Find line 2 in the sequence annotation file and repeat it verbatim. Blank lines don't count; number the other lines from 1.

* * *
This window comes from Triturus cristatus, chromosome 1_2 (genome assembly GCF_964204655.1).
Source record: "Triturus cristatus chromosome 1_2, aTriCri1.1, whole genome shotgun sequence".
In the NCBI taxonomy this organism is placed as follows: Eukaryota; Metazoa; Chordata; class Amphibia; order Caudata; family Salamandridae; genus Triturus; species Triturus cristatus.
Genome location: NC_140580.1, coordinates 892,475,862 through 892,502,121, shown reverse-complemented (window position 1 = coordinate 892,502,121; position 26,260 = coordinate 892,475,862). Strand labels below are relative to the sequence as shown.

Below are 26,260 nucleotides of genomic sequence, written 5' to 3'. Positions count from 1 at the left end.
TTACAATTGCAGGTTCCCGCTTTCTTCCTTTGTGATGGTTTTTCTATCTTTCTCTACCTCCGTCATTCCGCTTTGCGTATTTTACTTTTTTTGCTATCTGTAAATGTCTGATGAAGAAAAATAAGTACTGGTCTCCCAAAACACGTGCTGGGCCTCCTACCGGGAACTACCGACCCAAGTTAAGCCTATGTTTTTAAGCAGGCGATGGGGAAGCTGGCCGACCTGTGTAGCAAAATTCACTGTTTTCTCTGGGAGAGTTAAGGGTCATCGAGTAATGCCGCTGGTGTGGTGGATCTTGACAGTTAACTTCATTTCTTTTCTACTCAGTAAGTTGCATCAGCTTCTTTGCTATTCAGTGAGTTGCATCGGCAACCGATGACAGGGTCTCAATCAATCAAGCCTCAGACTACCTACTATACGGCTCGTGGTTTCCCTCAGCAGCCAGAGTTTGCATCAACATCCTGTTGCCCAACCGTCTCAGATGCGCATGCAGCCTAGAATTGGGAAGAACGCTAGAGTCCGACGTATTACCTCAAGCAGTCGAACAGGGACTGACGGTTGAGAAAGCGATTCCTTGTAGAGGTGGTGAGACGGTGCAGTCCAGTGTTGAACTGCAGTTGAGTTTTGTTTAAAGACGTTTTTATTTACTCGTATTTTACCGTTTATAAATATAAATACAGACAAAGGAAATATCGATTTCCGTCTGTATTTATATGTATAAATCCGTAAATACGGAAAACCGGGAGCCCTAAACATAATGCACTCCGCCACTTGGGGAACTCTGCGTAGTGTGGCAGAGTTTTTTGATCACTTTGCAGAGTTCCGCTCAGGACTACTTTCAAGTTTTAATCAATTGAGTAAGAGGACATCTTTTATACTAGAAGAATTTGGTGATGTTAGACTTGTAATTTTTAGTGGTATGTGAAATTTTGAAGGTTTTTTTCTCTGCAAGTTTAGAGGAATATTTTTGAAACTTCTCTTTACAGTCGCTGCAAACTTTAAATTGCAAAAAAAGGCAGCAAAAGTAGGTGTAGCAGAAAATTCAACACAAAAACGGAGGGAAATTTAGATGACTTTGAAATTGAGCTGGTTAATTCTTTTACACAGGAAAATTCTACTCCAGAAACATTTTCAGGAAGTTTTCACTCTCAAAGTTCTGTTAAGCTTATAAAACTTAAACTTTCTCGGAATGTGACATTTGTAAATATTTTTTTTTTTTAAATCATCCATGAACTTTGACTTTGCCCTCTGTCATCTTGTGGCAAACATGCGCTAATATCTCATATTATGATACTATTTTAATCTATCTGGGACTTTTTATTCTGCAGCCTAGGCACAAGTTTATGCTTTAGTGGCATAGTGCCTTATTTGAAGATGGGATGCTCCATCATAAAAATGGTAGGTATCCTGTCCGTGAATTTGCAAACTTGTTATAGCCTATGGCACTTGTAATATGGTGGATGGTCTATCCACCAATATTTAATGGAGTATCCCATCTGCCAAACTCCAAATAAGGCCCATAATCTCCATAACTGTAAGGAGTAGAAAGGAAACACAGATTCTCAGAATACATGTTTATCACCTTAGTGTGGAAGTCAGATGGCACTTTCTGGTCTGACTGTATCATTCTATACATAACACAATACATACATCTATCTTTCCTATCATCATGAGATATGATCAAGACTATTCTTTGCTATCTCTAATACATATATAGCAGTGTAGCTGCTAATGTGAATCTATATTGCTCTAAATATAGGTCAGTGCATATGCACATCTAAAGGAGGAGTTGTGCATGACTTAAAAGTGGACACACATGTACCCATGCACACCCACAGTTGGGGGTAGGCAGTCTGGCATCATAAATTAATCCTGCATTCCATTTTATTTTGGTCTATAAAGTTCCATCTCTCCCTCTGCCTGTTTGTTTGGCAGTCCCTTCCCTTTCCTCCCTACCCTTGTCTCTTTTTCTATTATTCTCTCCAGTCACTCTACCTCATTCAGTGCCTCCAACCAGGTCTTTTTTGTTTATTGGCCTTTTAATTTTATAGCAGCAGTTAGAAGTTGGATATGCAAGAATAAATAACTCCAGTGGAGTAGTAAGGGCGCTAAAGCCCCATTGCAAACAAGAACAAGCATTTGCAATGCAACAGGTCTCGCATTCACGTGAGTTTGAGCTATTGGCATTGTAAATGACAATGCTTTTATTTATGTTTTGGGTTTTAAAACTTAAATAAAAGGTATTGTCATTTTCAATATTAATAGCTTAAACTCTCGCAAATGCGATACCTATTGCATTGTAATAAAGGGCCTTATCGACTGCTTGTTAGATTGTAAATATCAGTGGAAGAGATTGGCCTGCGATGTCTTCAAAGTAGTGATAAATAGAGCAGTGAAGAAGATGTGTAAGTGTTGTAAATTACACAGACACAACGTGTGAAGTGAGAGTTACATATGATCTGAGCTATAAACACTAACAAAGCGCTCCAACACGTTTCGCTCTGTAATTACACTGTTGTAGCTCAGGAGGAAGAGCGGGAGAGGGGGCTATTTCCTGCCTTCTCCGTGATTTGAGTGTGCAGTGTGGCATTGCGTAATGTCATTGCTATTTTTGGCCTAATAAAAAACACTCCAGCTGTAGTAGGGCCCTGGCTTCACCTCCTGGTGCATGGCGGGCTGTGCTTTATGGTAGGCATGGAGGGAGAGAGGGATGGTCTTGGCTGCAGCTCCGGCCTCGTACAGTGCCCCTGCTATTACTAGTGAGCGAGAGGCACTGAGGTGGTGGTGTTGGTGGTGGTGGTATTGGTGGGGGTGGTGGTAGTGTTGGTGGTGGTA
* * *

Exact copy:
Source record: "Triturus cristatus chromosome 1_2, aTriCri1.1, whole genome shotgun sequence".